The Securities and Exchange Commission has been pushing for companies to submit filings written in "plain English." I wish there could be a similar effort for labels on household items like detergent and toothpaste.
Reporting financial data in a way we can all understand is supposed to keep publicly traded companies honest. Similarly, having to tell consumers more about the ingredients they use in products to control tartar or remove stains might persuade them to use chemicals that are healthier for people and the environment.
Companies that make household cleaners and detergents don't have to tell you what's in them. Makers of items like shampoo and body lotion list ingredients, but they don't seem to care that you need a chemist to make heads or tails of them.
Although the government might have approved ingredients for public use, plenty are still being studied for their effects on the environment and our bodies. It's not surprising that the more natural a product's ingredients are, the more willing a company is to tell you about it.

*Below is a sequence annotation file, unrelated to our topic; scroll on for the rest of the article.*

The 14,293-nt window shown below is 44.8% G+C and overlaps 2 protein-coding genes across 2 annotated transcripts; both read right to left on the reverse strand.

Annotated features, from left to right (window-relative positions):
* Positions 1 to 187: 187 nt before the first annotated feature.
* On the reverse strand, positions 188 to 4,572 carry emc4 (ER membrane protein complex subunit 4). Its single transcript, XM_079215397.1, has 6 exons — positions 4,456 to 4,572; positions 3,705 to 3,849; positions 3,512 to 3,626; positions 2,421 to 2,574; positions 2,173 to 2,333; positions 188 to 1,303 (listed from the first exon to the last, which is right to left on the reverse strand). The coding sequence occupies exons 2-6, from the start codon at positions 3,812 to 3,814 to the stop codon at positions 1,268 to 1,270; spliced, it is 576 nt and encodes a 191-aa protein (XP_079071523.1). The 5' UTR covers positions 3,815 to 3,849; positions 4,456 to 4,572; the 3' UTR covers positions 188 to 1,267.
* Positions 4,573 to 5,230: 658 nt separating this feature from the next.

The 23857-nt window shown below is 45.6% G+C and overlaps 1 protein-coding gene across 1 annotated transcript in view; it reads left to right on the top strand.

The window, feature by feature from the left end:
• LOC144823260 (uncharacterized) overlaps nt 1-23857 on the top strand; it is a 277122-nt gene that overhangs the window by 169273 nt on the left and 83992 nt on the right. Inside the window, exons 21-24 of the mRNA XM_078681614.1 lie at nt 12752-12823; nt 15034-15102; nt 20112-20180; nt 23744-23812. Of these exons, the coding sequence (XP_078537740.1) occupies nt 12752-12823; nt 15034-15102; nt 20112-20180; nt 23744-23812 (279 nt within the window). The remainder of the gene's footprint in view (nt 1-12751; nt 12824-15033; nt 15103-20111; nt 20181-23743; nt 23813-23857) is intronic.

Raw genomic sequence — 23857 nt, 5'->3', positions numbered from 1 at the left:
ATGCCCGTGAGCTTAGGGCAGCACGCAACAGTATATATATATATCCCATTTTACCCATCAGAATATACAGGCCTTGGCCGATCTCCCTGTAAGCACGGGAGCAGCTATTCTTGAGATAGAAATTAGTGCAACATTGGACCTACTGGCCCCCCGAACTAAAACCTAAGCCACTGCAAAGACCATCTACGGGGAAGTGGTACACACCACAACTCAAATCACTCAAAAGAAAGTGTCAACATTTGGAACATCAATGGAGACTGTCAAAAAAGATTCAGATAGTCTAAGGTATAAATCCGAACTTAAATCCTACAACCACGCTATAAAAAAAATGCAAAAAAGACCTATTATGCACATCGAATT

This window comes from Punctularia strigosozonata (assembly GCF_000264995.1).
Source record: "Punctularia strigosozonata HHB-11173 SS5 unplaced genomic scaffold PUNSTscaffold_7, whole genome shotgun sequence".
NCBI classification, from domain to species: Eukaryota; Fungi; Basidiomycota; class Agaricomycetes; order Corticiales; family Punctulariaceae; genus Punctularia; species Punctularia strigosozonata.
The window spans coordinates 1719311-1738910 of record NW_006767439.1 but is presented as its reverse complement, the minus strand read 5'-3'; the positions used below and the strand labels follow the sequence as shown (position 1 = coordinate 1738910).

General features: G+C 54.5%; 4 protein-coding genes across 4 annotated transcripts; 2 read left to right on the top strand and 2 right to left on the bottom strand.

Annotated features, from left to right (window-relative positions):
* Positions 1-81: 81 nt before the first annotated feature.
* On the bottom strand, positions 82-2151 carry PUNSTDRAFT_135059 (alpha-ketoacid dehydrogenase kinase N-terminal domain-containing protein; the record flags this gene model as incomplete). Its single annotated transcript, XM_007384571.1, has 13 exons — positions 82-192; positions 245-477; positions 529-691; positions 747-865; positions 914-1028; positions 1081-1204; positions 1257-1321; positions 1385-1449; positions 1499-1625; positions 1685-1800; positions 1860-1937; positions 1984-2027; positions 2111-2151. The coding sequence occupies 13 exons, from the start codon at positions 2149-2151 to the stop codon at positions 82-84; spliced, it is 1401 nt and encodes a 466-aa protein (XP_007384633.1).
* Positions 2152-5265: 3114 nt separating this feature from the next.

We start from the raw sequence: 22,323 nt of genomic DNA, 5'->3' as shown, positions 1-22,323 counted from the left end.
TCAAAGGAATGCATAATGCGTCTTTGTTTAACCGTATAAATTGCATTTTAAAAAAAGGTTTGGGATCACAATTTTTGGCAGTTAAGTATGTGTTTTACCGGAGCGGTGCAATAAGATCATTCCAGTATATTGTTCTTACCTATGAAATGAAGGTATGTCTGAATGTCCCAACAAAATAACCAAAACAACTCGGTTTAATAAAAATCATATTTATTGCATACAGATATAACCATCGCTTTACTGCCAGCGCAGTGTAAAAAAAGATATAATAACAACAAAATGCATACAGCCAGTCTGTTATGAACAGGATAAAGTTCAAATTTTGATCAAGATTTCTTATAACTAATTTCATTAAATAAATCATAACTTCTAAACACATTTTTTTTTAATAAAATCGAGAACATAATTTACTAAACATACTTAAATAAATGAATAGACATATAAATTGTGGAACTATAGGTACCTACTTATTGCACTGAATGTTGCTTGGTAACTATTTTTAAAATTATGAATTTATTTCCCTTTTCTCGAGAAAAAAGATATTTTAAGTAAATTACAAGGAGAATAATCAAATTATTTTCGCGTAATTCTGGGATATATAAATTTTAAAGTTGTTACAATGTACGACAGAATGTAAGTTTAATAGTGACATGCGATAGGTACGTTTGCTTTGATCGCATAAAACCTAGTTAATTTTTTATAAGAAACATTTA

Take a look at a label on the laundry detergent sold by Trader Joe's, the specialty grocery chain. Its ingredients include plant-based surfactants, soy-based fabric softener and lavender. I have a pretty good idea of what's washing my clothes.
In contrast, the label on Clorox (CLX) Bleach (Stock Quote: CLX) tells me it's made of 6% sodium hypochlorite and 94% "other ingredients." Sodium hypochlorite is caustic and potentially toxic. So what's in the other 94% of the solution?
The Centers for Disease Control and Prevention says the health effects of phthalates aren't fully known, but several studies have suggested they affect hormone production. These chemicals, which do everything from help fragrances last longer to make vinyl flexible, have been used in children's products, but are now being eliminated.
I agree that some effort is better than none. But anything a company does voluntarily, it can do on its own terms.
I don't expect SC Johnson to address the controversy that surrounds sodium lauryl sulfate, a common chemical in toiletries. But it can take a stab at explaining what the substance is: a sodium-based powder that creates suds.